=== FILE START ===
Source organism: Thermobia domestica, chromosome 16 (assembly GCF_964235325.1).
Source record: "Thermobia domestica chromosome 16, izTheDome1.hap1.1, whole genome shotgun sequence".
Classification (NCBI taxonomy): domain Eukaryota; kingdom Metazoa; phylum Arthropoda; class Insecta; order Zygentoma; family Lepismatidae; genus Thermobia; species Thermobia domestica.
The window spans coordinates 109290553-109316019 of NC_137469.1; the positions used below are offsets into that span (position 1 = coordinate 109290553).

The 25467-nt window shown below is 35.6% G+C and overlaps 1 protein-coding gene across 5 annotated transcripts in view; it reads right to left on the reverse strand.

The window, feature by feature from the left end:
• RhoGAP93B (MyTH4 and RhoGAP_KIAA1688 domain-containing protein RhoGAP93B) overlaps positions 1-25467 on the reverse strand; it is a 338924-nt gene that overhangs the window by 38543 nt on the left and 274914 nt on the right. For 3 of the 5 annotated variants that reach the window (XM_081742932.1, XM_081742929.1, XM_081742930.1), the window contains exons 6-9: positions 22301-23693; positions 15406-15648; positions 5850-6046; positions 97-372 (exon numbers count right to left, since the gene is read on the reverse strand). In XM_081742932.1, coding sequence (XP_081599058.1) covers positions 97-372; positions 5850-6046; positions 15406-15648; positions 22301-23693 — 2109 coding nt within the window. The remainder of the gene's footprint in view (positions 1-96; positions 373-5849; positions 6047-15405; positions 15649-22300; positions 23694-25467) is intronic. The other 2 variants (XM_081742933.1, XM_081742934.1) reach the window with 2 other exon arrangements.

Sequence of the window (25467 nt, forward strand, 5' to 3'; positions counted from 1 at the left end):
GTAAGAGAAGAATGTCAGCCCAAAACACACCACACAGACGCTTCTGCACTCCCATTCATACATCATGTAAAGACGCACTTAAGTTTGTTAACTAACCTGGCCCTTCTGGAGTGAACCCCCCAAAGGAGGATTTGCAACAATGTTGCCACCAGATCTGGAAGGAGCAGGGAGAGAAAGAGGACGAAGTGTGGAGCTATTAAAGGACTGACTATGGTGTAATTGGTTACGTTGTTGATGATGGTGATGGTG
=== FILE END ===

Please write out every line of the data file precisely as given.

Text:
Source organism: Thermobia domestica, chromosome 16 (assembly GCF_964235325.1).
Source record: "Thermobia domestica chromosome 16, izTheDome1.hap1.1, whole genome shotgun sequence".
Classification (NCBI taxonomy): domain Eukaryota; kingdom Metazoa; phylum Arthropoda; class Insecta; order Zygentoma; family Lepismatidae; genus Thermobia; species Thermobia domestica.
The window spans coordinates 109290553-109316019 of NC_137469.1; the positions used below are offsets into that span (position 1 = coordinate 109290553).

The 25467-nt window shown below is 35.6% G+C and overlaps 1 protein-coding gene across 5 annotated transcripts in view; it reads right to left on the reverse strand.

The window, feature by feature from the left end:
• RhoGAP93B (MyTH4 and RhoGAP_KIAA1688 domain-containing protein RhoGAP93B) overlaps positions 1-25467 on the reverse strand; it is a 338924-nt gene that overhangs the window by 38543 nt on the left and 274914 nt on the right. For 3 of the 5 annotated variants that reach the window (XM_081742932.1, XM_081742929.1, XM_081742930.1), the window contains exons 6-9: positions 22301-23693; positions 15406-15648; positions 5850-6046; positions 97-372 (exon numbers count right to left, since the gene is read on the reverse strand). In XM_081742932.1, coding sequence (XP_081599058.1) covers positions 97-372; positions 5850-6046; positions 15406-15648; positions 22301-23693 — 2109 coding nt within the window. The remainder of the gene's footprint in view (positions 1-96; positions 373-5849; positions 6047-15405; positions 15649-22300; positions 23694-25467) is intronic. The other 2 variants (XM_081742933.1, XM_081742934.1) reach the window with 2 other exon arrangements.

Sequence of the window (25467 nt, forward strand, 5' to 3'; positions counted from 1 at the left end):
GTAAGAGAAGAATGTCAGCCCAAAACACACCACACAGACGCTTCTGCACTCCCATTCATACATCATGTAAAGACGCACTTAAGTTTGTTAACTAACCTGGCCCTTCTGGAGTGAACCCCCCAAAGGAGGATTTGCAACAATGTTGCCACCAGATCTGGAAGGAGCAGGGAGAGAAAGAGGACGAAGTGTGGAGCTATTAAAGGACTGACTATGGTGTAATTGGTTACGTTGTTGATGATGGTGATGGTG